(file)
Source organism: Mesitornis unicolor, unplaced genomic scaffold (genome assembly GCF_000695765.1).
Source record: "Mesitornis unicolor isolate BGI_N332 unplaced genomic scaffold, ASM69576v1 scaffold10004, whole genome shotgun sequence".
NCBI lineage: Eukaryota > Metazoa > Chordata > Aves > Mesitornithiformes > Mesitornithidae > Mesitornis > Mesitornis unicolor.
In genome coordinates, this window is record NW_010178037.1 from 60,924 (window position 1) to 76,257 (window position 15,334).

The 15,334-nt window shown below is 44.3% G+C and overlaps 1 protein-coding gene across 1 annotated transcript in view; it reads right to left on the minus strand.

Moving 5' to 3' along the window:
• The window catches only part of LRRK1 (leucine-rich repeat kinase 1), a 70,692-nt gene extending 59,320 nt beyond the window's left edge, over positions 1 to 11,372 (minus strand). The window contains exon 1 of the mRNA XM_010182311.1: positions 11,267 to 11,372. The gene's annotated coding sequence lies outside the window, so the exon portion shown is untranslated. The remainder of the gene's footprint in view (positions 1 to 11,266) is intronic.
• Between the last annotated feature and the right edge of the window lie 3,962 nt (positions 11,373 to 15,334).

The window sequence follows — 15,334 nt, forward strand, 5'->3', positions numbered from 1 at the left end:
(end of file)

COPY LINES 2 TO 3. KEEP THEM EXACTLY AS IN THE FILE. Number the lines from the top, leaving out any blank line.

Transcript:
Source record: "Mesitornis unicolor isolate BGI_N332 unplaced genomic scaffold, ASM69576v1 scaffold10004, whole genome shotgun sequence".
NCBI lineage: Eukaryota > Metazoa > Chordata > Aves > Mesitornithiformes > Mesitornithidae > Mesitornis > Mesitornis unicolor.